The further recommendation of six governors in the area — New York, New Jersey, Rhode Island, Pennsylvania, Connecticut and Massachusetts — is that students get tested before heading home for the holiday and abide by stringent health advisements. The advocacy is strong, but availability of tests for campuses remains to be seen.
And, with jokes and memes circulating via social media of the governor peering into people’s windows to check on the crowding situation, Murphy advised that people just clamp down and keep the gathering/partying situation risk-free or minimal. While enforcement is questionable, if there’s an obvious loud, out-of-hand gathering that poses risk, authorities are usually called. People tend to be watchdogs and police are called, he said.
He called on people to just take personal responsibility for the safety of themselves and others.
“There’s nothing like personal responsibility,” he said on Wednesday. “It’s up to us, folks.”
Despite some rumors, restaurants are still open for indoor dining, however, it is being done at 25 percent of restaurant capacity or no more than 25 people. There is no sitting at any bar allowed. Restaurants and related establishments must close by 10 p.m. Restaurants are allowed to set up domes outside with heaters. Can be closer than six feet apart if there are partitions.
None of the indoor dining rules apply to airports.
In the Rumson-Fair Haven area, the total cases have continued to climb. While in Monmouth County, as a whole, there were 287 new positive cases, more locally, the cumulative tallies were: Rumson, 133 (down three from the day before); Fair Haven, 100 (up three from yesterday); Sea Bright, 38 (up eight); Little Silver 116 (up five); Red Bank, 537 (up from 524).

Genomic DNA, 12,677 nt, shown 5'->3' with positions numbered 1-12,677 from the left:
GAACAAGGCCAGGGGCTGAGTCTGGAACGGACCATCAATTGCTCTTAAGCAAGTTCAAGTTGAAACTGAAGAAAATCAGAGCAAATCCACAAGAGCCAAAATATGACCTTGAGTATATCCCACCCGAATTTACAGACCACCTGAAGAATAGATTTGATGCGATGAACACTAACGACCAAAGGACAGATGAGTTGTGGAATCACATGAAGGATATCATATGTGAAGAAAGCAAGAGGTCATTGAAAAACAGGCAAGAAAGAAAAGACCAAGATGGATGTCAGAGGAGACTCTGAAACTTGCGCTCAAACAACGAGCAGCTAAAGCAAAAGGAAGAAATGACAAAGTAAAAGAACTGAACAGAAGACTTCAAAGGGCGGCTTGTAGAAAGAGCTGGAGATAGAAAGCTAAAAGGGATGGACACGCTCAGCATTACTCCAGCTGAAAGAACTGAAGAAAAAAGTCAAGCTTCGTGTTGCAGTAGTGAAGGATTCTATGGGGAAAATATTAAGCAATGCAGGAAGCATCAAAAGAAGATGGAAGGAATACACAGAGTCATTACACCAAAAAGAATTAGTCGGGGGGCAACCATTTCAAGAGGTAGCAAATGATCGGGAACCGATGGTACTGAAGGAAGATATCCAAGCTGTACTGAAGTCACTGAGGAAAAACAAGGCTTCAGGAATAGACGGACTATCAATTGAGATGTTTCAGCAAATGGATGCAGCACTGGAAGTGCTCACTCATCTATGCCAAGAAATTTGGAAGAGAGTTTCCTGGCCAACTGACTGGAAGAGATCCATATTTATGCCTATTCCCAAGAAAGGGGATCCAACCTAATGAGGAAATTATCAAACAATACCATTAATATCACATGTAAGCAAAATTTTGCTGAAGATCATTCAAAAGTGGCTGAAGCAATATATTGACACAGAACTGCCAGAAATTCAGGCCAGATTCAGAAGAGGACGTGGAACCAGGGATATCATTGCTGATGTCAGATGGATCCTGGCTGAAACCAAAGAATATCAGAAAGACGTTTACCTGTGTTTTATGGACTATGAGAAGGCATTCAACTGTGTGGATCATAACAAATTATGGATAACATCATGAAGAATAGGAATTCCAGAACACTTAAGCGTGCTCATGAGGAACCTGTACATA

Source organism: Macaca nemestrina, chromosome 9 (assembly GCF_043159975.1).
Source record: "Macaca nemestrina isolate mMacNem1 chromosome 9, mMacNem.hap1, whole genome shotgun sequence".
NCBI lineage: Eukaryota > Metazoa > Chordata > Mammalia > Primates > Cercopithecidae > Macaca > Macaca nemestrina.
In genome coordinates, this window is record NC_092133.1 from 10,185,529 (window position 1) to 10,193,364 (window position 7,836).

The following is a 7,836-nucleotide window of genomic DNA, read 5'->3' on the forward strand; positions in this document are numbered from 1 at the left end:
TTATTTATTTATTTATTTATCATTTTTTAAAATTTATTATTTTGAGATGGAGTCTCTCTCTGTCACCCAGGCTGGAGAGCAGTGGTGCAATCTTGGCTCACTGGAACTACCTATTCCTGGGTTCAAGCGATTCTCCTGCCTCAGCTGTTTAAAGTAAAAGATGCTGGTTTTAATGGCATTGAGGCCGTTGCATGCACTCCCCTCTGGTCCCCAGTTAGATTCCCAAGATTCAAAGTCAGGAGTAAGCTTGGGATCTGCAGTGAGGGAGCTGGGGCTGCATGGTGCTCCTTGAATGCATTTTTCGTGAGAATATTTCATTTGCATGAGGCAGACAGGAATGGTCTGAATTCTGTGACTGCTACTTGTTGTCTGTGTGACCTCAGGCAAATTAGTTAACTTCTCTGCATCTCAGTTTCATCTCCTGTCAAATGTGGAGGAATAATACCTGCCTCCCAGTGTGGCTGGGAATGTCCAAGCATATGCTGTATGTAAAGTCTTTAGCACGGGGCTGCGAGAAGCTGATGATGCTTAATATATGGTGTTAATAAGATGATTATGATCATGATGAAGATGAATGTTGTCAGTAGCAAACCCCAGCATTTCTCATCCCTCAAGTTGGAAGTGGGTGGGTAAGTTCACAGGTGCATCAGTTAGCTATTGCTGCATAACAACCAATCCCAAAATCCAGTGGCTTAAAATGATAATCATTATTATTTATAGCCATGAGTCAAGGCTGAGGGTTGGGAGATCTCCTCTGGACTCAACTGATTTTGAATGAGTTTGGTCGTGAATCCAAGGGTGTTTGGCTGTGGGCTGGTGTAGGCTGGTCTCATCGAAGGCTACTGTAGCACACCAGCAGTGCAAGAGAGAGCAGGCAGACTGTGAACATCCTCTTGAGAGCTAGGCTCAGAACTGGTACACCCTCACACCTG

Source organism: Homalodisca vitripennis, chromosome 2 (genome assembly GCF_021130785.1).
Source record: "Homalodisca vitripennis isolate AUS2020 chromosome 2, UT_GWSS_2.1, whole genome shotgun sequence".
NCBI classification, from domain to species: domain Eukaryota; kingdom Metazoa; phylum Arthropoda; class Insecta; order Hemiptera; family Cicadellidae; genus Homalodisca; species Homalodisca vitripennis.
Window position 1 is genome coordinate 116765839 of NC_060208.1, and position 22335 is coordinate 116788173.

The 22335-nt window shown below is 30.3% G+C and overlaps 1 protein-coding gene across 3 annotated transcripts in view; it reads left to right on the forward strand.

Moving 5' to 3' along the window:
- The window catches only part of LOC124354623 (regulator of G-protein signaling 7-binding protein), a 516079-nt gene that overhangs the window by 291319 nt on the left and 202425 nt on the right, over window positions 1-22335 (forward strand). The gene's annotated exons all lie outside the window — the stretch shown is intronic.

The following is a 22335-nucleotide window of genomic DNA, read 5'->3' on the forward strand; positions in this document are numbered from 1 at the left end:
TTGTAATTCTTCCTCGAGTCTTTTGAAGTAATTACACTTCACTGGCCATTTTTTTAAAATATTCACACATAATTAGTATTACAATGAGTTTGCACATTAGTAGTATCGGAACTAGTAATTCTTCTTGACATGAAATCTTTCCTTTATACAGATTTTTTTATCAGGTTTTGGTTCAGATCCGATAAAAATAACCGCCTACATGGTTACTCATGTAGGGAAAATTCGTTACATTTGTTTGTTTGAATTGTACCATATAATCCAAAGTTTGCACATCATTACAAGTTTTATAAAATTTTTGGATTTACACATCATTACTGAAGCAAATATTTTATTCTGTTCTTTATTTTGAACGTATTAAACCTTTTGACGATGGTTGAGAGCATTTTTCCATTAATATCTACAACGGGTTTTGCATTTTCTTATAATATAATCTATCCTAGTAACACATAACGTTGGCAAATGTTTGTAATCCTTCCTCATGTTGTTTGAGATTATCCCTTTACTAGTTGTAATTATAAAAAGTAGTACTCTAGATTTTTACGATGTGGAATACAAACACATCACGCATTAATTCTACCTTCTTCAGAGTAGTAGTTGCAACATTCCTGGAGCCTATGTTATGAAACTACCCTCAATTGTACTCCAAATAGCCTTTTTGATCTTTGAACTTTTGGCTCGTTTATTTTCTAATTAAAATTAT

Fair Haven Police Chief Joe McGovern sent a message out to residents earlier in the week, citing 87 confirmed cases with 13 presently active cases of COVID.
“We anticipate this number will fluctuate as more testing is being done,” the chief said, noting that “We must be mindful just like we were doing in the spring that we do everything we can to reduce this spread of COVID-19.
“This would include wearing a mask, keeping social distance, practicing good hygiene and limiting your exposure outside your normal acquaintances and family. Thanksgiving is coming up next week and as hard as it may be, we have to do everything we can to protect each other and our families …
“I believe there is a light at the end of the tunnel with the promising news of a vaccine and if we all work together I am hoping we can have a fairly normal late spring and summer.
“I wish everyone a happy and healthy Thanksgiving.”
On the subject of testing, Monmouth County officials announced today that “As part of the County’s COVID-19 Free Testing Program, the Monmouth County Board of Chosen Freeholders has announced that a testing site will be added to this upcoming week’s schedule at the Old Municipal Building, 316 Old Tavern Road in Howell, on Monday, Nov. 23 from 9 a.m. to noon.
“The Freeholders also announced that the number of tests administered at each site will be increased from 150 to 200 tests beginning on Wednesday, Nov. 18 in Asbury Park.”
“The Board of Chosen Freeholders understands that the communities in Monmouth County require additional testing sites at this time,” Freeholder Director Thomas A. Arnone said. “While getting tested is important, residents must also remember to practice social distancing, wear face coverings, wash their hands and stay home when they are sick.”